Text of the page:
From education to employment

Future First helps budding lawyers achieve career ambition

Young people attend the Taylor Wessing Future First insight day.

Young people interested in a career in law have the chance to gain careers insight and work experience at a leading legal firm under a programme designed to improve social mobility.

The national education charity Future First has partnered with Taylor Wessing to offer a programme for 80 sixth form students from London schools which will improve their aspiration and confidence and boost their job readiness and employability.

The students joined Taylor Wessing staff for insight days designed to inform them about what to expect from a career in law and the skills needed to succeed in it. Those who showed ability were linked with a Taylor Wessing mentor who worked with them more closely over three months. Students who impress on the mentoring scheme will now progress onto Taylor Wessing’s Tomorrow’s Talent programme which provides students with meaningful work experience, client insight and support to apply for education or employment opportunities in future.  

Future First’s programme aims to provide Taylor Wessing with a diverse pipeline of entrants into law. It also gives the firm’s staff the opportunity to develop their skills in volunteering with young people who would not normally expect to encounter such prospects.

Students attending insight days came from Eastbrook School in Dagenham, Hayes School, Canons High School in Edgware, Woodhouse College in Finchley, The UCL Academy in Camden, The London Academy in Edgware and Carshalton High School for Girls.

Taylor Wessing is one of several employers working with Future First to connect their employees with motivated young people in need of role models in the world of work.  Current employer partnerships include The Wellcome Trust, Ashurst LLP, KPMG and Rothschild.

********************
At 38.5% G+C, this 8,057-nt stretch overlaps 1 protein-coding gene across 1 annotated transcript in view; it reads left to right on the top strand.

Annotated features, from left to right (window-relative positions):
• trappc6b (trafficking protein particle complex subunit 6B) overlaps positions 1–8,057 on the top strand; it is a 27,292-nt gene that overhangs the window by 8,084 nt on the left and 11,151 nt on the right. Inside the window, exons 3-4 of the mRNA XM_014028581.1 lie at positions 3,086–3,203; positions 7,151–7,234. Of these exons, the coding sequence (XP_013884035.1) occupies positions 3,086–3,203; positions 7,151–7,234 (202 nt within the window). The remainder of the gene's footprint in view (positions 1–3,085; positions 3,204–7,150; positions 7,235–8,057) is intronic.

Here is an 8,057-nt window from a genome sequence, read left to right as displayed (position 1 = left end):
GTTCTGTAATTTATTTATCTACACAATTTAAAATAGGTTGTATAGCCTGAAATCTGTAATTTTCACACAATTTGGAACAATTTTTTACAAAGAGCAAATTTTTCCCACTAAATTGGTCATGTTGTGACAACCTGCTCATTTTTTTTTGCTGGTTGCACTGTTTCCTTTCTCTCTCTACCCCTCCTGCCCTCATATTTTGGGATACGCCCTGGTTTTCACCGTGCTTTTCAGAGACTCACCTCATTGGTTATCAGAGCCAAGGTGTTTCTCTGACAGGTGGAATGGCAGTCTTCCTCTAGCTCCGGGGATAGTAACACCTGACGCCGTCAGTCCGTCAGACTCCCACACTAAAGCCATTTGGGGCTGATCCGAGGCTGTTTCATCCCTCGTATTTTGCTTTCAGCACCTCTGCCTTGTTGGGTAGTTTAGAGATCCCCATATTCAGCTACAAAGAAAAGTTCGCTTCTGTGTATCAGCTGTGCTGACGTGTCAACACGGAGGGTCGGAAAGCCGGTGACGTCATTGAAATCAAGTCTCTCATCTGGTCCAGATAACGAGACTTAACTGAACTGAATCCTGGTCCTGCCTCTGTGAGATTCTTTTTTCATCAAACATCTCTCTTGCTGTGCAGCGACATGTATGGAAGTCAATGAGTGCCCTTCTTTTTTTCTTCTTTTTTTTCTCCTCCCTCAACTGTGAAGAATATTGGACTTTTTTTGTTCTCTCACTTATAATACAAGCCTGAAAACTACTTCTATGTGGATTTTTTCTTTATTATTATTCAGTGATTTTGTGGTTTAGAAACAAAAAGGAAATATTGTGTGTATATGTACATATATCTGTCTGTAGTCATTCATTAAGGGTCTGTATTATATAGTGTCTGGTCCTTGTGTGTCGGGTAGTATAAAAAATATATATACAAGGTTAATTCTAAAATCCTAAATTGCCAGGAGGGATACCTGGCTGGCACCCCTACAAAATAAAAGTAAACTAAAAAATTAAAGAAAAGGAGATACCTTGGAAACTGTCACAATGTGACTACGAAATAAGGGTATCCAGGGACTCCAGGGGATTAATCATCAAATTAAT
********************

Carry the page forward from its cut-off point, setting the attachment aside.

Future First/YouGov polling shows that 70 per cent of 16 to 19-year-olds think it will be hard to get a job when they leave school or college and 39 per cent don’t know anyone in a job they would like to do.

Future First Chief Executive Officer Matt Lent said, ‘Young people cannot be what they cannot see. It is vital to open young people’s eyes to a world beyond their own and broaden their jobs horizons. Our Taylor Wessing partnership will enable students who aspire to a career in the legal sector to achieve what may otherwise have been impossible.’

Dan Harris, Taylor Wessing’s Diversity, Inclusion and Corporate Social Responsibility Manager, said ‘Our long standing partnership with Future First targets young people in state education, enabling them to reach their full potential. Our partnership is an example of how embedding a relationship makes a big difference to our local community, our people and our clients. The varied backgrounds of our volunteers helps to show there is no ‘right’ background and that anyone can pursue their ambition with some guidance and encouragement.’

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